In lieu of an abstract, here is a brief excerpt of the content:

  • Editor’s Introduction
  • Tani Barlow

Issue 20.4 includes an appalling note. Teresa Kuan’s “The Horrific and the Exemplary: Public Stories and Education Reform in Late Socialist China” connects crime, gore, and parenting to contemporary values debated at the highest political reaches of the People’s Republic of China. Deftly eliciting cases that evidence policy and institutional concerns about Chinese global competitiveness, Kuan shows that normative subjectivity in the state’s neoliberal political economy makes the human subject a new frontier of capital accumulation. Extending her thesis into a debate over parenting, Kuan finds carnivalesque-like materials. Disproportion, monstrosity, socialist realist narratives, and the magical paragon Lei Feng all are subjected to Kuan’s Lacanian eye. She shows precisely how the “truth lies in the form in which the symptom appears” in public telling and retelling of the disturbing case. But as she argues cogently, symptoms need not take catastrophic or brutal [End Page 947] shape, for the logics structuring the horrific also ground stories about over-performance, high social value, and rediscovery of goodness in its humblest forms. The value of the good parent mirrors the value of the bad one. That is the neoliberal popular story.

Daniel P. S. Goh’s “situated psychoanalysis” also invokes the Lacanian eye for cultural critique. In his “Oriental Purity: Postcolonial Discomfort and Asian Values,” he reads another infamous debate about value. His “subject” in this case is Singapore’s Peranakan postcolonial elite figures and their social legibility. His analysand clearly delineated sociologically, Goh argues that elites are driven with desire for originary Oriental purity at the same time as so-called Asian values give them, post- or ex-colonials, a life-line and a new neo-Confucianian alibi that bars any dream of a democratic social order. “Almost the same, but not white” drives the desiring subject to Orientalize himself in vain hope of overcoming the traumatic crisis that his Asian-appearing body triggers. The conundra of the Straights Chinese who had to try to approximate being Chinese shows why a Lee Kuan Yew would fight a two-front battle. Goh ends his essay on a warning. Politically unstable, racialized, reactionary subject forms should be put under sustained criticism. Otherwise they effectively foreclose dreams of equality.

C. J. Wan-ling Wee’s “The Suppressed in the Modern Urbanscape: Cultural Difference and Film in Singapore” raises the question of social subjects—“heartlander” and cosmopolitan—also caught in a painful double-bind condition. Nativist heartlanders live in housing blocks and are stuck in a cultural order in which cosmopolitans easily “flow” in order to maintain Singapore’s international profile as a pure Asian urbanity and modernity. Out of this twisted skein of rigid and flexible social subjects, Wee argues, realist cinema makes the city-state “a palimpsest of suppressed urban cultures,” bringing to light the vulnerable world of the stuck and deceitful celebration of their indigeneity. Wee addresses class concerns directly and unambiguously. Unlike Kuan’s aspecific dialectic of monstrosity and virtue, Wee sets his sights on unearthing the class nature of lower middle-class, male, tenement-dwelling, ethnic Hokkienese, English-speaking youths. As he maintains, the class analytic in these films shows that residents in “the public-housing estates are not an anonymous mass but participants in [End Page 948] a youth subculture that is a complex sociocultural existence that should be valuable to the city-state, for they are part of its larger multicultural reality.” In this way they do their work.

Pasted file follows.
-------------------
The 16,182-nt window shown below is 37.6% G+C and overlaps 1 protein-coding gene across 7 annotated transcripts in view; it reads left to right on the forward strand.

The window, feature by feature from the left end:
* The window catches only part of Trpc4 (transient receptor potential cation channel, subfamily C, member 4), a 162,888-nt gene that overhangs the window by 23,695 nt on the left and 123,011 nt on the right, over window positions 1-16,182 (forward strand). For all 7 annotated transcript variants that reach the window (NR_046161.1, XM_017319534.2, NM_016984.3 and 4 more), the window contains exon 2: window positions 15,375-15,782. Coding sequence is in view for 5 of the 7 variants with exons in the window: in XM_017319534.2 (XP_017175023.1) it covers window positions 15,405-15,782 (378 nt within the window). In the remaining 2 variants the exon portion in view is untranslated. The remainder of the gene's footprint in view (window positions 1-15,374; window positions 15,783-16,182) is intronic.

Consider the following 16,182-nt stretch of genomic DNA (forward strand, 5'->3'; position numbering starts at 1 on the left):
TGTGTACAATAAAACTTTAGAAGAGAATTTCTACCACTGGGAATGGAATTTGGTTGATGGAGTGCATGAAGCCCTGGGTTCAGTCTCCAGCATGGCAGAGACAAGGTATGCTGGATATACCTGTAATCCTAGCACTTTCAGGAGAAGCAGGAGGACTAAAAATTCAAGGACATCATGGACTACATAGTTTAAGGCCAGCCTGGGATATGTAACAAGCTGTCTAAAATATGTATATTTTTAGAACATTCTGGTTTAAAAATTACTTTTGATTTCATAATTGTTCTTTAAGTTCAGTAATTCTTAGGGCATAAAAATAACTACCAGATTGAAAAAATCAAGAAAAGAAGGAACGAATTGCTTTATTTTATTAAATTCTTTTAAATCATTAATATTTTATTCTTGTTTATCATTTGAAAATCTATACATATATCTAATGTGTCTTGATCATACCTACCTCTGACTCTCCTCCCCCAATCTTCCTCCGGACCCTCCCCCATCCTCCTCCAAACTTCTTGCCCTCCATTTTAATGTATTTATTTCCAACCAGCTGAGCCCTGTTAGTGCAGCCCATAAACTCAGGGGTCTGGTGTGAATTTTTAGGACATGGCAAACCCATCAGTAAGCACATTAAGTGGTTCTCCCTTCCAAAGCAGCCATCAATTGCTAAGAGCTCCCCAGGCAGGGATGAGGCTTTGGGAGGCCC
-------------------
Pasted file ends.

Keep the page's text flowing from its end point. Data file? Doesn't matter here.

Rossella Ferrari’s “The Avant-garde Is Dead, Long Live the (Pop) Avant-Garde! Critical Reconfigurations in Contemporary Chinese Theatre” explicitly summarizes a point suffusing all the essays collected here. She does not, she says, “argue against the usage of Western theory as an analytical tool for non-Western avant-gardes,” since there is no reason to do that. The charge of being “fake” or derivative cannot be substantiated by evidence. Her larger point is that “words and acts can be appropriated, but never entirely reproduced. One can reproduce an idiom—so that a Euro-US avant-garde grows into a Chinese xianfeng—but cannot (and need not) replicate an experience.” The insistent claims of the term avant-garde...

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Additional Information

ISSN
1527-8271
Print ISSN
1067-9847
Pages
pp. 947-952
Launched on MUSE
2012-12-19
Open Access
No
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